The Yellow Helmet.

My bedroom window opened into a kei-apple hedge that was the fence between my house and that of my neighbour. Every morning as I opened this window I would look right into the fence. There was this spot where someone would choose to put his helmet sometimes.I knew the helmet wasn’t my neighbour’s for if it were; he would obviously keep it in the house and not hide it the fence. I was sure it wasn’t because he did not own a motorcycle. It occupied my mind and bothered me a little. A necessary small investigation a few weeks later revealed that the helmet was there on weekdays between 10:00 am and 2:00 pm but never on weekends.


Mr.Sawo, my neighbor, was a good man. I liked him. He was quite handsome – You have probably met those old men of about 60 who you look at and know must have been strikingly handsome in their youth. However that’s not entirely why I liked him; he always greeted me and waved whenever he saw me at a distance. He would call me “mschana wangu” and it made me feel great. Nobody called me that. It made me feel special. I always thought of him as the father I never had.

One time I went to pick my hosepipe from his house- his wife was one of those women who grow Sukuma wiki behind their house and intentionally choose not to buy a pipe for watering their crop because they know they have a neighbor who has one. I didn’t like her very much. On walking into the compound, her husband did his signature greeting “yes mschana wangu” to which I responded “mzuri” as I extended my hand to shake his. Meanwhile his wife made a face and pulled her mouth about a kilometer away from her nose. I wasn’t sure why but I figured she didn’t like that her husband liked me.

She wasn’t the kind of woman you would advise any man to marry. I must confess that severally when my mind wondered, I would wish I was born earlier than her so that I would take her place. She was loud and obnoxious and you could tell that her husband was very uncomfortable around her. One would get a picture that Mr. Sawo was forced to marry her or she possibly threatened him to marry her. I don’t know but there was a disconnect somewhere. Maybe Mr.sawo was in love with her before, maybe she was beautiful those days. Maybe she stole her way into the bride’s gown only for him to pull up the veil and find a man’s face, maybe like many people Sawo recognized the good –but contented himself with something rather less admirable, and set his sight rather lower than he should have.

Sometimes on Sunday afternoons I sat on a heap of balast that my other neighbour had poured for building but which had been there for two years and no building had been put up not even a foundation, the balast was now firmly secured by a mesh of grass around it and it felt good sitting on it to busk in the mornings. Sawo’s children would come keep me company. (Kids enjoy my company). They’d tell me a lot of things even without my asking. They’d tell me about school, about their grandmother and about how their dad and mom don’t like talking to each other.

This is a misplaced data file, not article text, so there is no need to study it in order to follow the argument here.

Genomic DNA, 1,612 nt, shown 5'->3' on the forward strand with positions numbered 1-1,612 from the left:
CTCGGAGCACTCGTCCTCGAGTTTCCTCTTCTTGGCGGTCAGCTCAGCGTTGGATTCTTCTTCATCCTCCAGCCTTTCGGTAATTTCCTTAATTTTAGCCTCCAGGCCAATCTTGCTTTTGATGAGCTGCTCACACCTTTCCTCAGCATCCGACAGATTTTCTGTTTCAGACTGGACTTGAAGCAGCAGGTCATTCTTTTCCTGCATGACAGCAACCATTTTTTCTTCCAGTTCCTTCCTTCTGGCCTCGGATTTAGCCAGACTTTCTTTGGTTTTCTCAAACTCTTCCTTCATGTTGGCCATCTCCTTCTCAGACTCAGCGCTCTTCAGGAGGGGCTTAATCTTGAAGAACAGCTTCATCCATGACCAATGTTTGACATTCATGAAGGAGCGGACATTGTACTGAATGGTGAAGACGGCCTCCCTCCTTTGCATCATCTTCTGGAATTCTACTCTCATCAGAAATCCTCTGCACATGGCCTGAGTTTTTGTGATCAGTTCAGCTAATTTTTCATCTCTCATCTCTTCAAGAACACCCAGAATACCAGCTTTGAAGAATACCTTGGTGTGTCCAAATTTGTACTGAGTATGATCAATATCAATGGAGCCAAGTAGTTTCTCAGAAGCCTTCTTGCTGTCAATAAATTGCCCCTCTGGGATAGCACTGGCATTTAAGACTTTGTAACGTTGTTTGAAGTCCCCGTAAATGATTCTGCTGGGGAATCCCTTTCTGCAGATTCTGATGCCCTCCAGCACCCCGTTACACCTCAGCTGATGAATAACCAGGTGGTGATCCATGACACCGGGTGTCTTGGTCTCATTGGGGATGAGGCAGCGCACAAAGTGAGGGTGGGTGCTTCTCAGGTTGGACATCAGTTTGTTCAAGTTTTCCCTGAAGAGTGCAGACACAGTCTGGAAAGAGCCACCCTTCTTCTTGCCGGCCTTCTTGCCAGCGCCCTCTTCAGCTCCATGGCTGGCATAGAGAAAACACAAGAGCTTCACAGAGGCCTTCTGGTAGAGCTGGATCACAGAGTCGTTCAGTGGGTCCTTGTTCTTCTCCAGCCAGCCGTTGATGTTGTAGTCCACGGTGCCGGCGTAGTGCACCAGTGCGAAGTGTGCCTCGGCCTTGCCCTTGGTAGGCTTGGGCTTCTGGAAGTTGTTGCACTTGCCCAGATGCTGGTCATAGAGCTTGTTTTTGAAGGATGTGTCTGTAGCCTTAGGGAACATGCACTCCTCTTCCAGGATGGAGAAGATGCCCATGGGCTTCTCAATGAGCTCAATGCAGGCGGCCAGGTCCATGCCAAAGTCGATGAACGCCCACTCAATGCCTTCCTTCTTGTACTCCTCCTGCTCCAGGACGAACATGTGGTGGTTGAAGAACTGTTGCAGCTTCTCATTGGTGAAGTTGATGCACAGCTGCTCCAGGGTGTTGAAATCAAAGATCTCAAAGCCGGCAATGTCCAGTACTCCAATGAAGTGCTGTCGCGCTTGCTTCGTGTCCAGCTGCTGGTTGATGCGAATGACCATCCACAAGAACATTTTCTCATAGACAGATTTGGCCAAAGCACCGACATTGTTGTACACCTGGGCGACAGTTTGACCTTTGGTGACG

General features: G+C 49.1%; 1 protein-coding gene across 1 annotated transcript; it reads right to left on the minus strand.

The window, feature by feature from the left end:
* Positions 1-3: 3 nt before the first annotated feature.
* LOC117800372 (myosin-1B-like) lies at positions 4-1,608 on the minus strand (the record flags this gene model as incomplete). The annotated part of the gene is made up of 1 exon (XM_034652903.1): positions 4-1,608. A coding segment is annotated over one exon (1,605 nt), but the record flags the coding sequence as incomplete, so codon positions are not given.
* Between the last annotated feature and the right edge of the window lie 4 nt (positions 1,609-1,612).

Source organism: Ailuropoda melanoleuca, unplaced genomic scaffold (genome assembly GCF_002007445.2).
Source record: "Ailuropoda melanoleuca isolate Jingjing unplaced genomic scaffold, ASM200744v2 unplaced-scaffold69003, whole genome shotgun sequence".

Occasionally their dad would join us and when the kids saw him coming they would move to the heap of sand close by and pelt each other giving room for Sawo and I to talk. It was mostly him doing the talking. I would just look at him and feel sorry for him; for somewhere in the distance of his eyes I could see how lost he was in thought as he spoke. I felt as though he regretted a lot about something. Something that happened long ago but which would have made a huge difference in his life had it not happened.

I watched the children play and as they did I noticed something rather strange. None of these children looked anything like Sawo. You see Sawo was a tall man but the kids were quite short for their ages. They were also not as good looking. Looking at them reminded me of a face I’d seen before. A face I often saw only I couldn’t remember whose. I thought hard, I was sure I knew that face but I couldn’t recall.

Next  morning there was a knock on my gate.It was the charcoal guy- an African woman like me must have charcoal in her house just in case she runs out of cooking gas. I opened the gate then lo and behold! There was the face I had tried so hard to find, there was the motorcycle, there was the yellow helmet… I fought to hide my shock and succeeded. As he rode off I looked at Sawo’s rooftop and wondered how low a woman can sink… but who was I to judge that which  was not my business.




18 thoughts on “The Yellow Helmet.

  1. clifford says:

    hehehe. This piece is super interesting. I like it. In plain words, sawo alichesswaa a good one. I would like to know if he actually knew that those kids were not his. It is never easy for a man to raise another man’s kids. It takes more than sacrifice.

    Liked by 1 person

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